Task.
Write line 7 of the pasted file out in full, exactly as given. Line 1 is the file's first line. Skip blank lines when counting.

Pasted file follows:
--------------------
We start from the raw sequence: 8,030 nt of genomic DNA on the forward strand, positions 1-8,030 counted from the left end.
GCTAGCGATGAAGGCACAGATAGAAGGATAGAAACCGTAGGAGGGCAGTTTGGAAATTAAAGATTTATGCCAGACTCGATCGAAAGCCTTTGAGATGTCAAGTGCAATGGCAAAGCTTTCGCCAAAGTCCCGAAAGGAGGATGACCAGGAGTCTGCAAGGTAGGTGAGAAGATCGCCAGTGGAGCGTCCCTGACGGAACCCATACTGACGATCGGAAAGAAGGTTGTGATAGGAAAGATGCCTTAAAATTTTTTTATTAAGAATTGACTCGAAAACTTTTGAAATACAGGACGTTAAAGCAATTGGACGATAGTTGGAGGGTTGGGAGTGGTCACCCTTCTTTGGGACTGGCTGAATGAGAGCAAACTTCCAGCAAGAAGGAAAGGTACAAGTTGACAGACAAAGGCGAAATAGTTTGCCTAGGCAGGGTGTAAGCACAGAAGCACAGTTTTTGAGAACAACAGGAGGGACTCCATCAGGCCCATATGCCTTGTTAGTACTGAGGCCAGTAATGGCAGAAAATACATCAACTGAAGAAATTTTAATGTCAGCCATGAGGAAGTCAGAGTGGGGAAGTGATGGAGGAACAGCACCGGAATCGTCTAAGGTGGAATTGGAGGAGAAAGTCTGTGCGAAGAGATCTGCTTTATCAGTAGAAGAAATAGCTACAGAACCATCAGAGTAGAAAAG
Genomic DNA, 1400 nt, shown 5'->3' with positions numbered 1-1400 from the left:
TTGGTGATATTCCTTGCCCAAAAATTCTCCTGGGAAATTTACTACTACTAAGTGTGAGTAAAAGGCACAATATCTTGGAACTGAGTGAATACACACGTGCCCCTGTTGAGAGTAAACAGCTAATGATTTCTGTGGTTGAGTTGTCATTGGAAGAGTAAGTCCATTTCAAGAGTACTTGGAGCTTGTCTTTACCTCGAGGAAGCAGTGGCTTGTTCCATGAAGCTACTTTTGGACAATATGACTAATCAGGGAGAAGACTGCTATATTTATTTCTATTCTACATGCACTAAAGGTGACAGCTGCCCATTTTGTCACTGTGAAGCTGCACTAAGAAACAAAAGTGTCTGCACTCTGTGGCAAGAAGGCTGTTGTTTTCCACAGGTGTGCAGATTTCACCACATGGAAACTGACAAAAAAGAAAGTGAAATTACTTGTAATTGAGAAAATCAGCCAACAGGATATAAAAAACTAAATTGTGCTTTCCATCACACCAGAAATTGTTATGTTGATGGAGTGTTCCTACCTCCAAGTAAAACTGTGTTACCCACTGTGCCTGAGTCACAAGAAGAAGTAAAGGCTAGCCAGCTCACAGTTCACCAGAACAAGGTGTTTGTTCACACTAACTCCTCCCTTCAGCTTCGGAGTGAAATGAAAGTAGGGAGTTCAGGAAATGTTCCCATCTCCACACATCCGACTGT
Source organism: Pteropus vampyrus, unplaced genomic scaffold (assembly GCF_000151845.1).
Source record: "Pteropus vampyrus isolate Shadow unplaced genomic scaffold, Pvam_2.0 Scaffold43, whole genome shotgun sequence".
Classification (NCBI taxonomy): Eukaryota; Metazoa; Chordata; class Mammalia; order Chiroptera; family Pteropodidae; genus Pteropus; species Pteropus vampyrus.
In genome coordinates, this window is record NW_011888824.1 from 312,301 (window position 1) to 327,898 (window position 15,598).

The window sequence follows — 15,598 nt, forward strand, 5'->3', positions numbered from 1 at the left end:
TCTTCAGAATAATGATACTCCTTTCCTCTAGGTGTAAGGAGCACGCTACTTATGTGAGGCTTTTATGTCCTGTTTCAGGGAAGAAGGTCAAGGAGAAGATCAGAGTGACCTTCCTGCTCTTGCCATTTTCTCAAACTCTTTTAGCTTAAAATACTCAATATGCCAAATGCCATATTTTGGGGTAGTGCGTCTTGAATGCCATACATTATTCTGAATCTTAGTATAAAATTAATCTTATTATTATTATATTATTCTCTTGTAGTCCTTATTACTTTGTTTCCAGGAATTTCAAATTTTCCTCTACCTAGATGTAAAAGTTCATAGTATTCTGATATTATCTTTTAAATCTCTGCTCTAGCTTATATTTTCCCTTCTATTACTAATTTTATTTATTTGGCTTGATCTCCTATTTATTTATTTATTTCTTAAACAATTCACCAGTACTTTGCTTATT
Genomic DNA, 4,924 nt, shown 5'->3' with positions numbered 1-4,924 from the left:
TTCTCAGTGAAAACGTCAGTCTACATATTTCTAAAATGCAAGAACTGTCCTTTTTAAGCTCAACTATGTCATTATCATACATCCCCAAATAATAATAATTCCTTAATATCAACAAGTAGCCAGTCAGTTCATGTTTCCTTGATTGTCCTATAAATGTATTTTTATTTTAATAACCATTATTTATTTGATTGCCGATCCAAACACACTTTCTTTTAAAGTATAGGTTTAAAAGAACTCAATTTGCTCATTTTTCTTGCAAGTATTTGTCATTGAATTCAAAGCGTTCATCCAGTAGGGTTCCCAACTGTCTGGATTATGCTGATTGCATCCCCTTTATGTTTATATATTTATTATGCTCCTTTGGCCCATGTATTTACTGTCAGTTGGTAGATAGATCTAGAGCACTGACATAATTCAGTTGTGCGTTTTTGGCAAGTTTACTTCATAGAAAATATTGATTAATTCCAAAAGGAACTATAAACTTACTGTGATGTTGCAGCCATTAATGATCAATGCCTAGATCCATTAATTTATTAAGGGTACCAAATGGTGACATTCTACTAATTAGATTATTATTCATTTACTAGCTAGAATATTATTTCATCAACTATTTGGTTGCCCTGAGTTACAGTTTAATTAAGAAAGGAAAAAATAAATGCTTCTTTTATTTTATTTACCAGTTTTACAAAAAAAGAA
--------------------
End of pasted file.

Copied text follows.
Classification (NCBI taxonomy): Eukaryota; Metazoa; Chordata; class Mammalia; order Chiroptera; family Pteropodidae; genus Pteropus; species Pteropus vampyrus.